Curtis Calabrese ends campaign for Congress after report finds party affiliation violation

Two months after Florida Politics revealed he was illegally running as a Democrat, it appears the pilot Curtis Calabrian officially withdrew his candidacy to succeed the outgoing US Representative. Ted Deutsch.

Calabrese filed this week a termination report with the Federal Election Commission for its main campaign committee, Curtis Calabrese for Congressthus ending his run for federal office this year.

He did not respond to a request for comment on Thursday.

The filing follows a report that Calabrese, a veteran of U.S. Navy dogfights and a former Federal Aviation Administration inspector, should probably run as a nonparty candidate because he hadn’t been a Florida-registered Democrat long enough to run as such.

According to records from the Palm Beach County Supervisor of Elections, Calabrese has only been a Democrat in Florida since March 14, just over two weeks before he filed to run in federal elections.

Before that, he was listed as a Republican.

Florida law requires candidates to be registered with the political party of their choice at least 365 days before the start of the reference period for a general election.

Calabrese qualified for it – but in California. He lived in Los Angeles for the past four years until March, he said, when he and his husband moved back to Boca Raton. A search for his registration on the electoral lists Los Angeles County Clerk The website shows he is registered with the California Democratic Party. His voter status is listed there as active.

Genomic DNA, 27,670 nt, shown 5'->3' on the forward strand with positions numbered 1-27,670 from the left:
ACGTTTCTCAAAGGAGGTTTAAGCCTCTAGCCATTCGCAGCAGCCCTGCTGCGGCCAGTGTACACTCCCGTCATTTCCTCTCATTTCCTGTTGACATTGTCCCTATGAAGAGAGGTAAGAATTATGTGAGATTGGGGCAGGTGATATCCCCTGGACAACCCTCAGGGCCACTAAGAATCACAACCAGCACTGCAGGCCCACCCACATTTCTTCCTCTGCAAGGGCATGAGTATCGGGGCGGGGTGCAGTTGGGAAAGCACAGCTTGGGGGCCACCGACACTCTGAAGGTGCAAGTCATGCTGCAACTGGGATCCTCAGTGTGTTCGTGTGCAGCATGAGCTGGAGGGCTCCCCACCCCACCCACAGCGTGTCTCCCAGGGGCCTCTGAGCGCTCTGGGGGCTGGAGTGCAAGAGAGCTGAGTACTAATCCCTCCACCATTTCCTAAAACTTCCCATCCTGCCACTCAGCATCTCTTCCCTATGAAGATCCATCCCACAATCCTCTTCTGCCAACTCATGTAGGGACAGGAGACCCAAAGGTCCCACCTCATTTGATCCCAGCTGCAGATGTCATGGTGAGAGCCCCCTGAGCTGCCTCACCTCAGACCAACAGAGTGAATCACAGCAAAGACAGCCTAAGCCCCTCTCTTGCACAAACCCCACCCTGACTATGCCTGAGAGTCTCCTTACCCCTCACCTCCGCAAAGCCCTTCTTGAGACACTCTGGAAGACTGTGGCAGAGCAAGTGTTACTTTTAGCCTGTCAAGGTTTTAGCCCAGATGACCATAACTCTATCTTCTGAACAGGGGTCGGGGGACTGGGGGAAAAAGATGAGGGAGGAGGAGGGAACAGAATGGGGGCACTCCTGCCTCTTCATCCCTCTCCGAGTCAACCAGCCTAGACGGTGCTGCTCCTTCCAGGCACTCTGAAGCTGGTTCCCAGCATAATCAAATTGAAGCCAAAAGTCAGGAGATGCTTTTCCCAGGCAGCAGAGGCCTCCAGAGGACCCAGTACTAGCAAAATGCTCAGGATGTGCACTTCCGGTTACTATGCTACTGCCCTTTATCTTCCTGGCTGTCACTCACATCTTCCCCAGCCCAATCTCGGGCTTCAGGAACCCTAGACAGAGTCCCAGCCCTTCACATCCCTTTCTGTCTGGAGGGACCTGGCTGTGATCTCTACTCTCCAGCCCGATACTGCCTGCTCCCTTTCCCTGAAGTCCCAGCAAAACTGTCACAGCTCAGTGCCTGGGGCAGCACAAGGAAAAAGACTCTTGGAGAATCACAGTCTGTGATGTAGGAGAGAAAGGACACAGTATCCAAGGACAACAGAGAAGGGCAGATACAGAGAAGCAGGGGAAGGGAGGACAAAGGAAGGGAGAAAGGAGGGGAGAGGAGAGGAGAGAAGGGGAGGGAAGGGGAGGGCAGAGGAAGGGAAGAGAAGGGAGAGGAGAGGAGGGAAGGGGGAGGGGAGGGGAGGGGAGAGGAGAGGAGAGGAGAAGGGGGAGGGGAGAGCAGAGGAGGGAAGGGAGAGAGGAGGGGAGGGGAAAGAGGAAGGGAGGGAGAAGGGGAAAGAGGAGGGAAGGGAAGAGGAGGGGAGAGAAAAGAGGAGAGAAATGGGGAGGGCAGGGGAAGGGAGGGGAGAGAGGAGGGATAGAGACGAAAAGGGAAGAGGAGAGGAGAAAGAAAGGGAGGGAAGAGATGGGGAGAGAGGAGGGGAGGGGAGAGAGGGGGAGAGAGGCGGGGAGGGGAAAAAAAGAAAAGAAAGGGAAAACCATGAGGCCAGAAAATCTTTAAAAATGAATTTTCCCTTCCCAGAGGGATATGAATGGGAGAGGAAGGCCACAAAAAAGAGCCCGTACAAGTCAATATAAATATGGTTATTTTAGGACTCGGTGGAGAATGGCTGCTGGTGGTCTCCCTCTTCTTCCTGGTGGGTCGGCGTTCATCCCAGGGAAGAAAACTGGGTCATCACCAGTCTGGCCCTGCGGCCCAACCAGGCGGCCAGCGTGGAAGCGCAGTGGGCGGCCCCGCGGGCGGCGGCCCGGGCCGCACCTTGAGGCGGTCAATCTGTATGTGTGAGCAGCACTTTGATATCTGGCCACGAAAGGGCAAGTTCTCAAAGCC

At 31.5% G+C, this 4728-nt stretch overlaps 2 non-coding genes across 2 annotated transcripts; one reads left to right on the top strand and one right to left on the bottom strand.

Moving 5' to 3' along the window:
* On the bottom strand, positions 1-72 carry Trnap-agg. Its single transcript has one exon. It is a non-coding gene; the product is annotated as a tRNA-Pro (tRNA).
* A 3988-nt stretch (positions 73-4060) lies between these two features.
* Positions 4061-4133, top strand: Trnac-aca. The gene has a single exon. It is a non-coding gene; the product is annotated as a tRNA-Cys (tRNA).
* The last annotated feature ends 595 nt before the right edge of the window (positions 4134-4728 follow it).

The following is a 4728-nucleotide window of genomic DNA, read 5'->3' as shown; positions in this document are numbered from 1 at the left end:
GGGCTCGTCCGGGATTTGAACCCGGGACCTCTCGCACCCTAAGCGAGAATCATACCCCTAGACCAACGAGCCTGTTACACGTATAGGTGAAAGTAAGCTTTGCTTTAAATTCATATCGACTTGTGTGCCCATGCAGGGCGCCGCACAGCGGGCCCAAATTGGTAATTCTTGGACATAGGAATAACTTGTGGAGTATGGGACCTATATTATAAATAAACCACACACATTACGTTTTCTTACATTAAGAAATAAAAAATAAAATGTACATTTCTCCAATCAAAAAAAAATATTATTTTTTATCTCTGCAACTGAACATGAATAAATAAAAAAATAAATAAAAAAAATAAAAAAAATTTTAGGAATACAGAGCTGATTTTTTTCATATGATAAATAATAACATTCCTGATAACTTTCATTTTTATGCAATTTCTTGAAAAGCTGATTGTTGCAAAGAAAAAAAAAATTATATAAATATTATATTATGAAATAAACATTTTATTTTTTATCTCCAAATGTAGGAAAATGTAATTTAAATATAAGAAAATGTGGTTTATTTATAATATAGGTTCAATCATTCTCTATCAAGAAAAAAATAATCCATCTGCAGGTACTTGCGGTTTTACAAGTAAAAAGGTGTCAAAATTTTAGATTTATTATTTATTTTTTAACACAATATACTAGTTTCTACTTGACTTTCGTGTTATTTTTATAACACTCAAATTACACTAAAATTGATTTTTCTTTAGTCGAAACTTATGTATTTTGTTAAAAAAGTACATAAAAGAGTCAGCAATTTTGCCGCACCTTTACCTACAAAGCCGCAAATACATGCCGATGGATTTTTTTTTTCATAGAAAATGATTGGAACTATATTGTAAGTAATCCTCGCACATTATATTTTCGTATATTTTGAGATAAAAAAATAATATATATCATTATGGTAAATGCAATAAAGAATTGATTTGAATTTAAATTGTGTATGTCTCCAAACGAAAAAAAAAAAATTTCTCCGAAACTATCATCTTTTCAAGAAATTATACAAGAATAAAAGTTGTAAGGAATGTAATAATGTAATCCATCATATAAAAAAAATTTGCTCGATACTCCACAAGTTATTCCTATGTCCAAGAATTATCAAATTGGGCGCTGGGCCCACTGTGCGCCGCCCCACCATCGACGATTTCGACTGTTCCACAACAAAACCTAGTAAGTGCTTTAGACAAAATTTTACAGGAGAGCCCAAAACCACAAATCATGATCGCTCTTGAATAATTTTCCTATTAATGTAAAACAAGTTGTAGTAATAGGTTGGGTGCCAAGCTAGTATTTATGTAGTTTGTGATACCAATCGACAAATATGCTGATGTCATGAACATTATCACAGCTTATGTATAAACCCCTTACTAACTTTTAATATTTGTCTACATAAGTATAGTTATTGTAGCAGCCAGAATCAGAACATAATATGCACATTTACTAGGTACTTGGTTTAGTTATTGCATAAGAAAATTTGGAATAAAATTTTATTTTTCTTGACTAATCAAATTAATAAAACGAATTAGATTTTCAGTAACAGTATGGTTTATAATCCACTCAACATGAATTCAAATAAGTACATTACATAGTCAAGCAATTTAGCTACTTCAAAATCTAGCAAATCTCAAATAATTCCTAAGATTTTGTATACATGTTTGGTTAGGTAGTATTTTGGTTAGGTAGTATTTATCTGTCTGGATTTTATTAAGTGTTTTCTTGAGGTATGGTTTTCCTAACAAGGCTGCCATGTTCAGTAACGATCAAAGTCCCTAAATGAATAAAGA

A Florida company by the name of Calabrese, Calabrese Properties LLClists his Los Angeles condo as the Address.

Calabrese said he registered as a Republican in Florida in 2008 just before joining the military and leaving the state. Since then, his government work has sent him to Maryland, Texas, Hawaii and California.

In 2008 and 2016, he voted by mail in the Florida general election. Records from the Palm Beach Supervisor of Elections Office show he voted in person in the 2018 general election.

Calabrese claimed in April that staff at the Elections Division assured him that even though he had not been registered as a Democrat in Florida for the required one-year period, his registration with the party in California satisfied that requirement.

“I was told it was a federal Democratic party, not a state affair,” he said.

By then, however, he had already signed a oath for state and local partisan office which included a clause in which candidates must certify that they have been members of the party of their choice for 365 days, along with their Florida voter registration number for proof.

“He was not registered as a Democrat in accordance with what he had to swear under oath when he qualified,” said Marc Herronelection lawyer with a firm based in Tallahassee Messer Caparello. “So clearly he shouldn’t be able to qualify as a Democrat for this election.”

He may also have broken the law if he voted in California and Florida, an attorney who specializes in elections and political activities has said. Glenn Burhans Jr. of Stearns Weaver Miller.

“You cannot be registered to vote – and vote – in two separate states,” he said. “If his residence was really in California and he was registered to vote there at the same time he was registered and voting in Florida, that would be a violation of the law.”

Calabrese filed in early April to run in Florida’s 22nd congressional district, which Deutch represented until later that month when state lawmakers approved the governor’s redistricting. Ron DeSantis Desk.

If he had persisted and won, he would have been the Florida’s first openly LGBTQ member of Congress.


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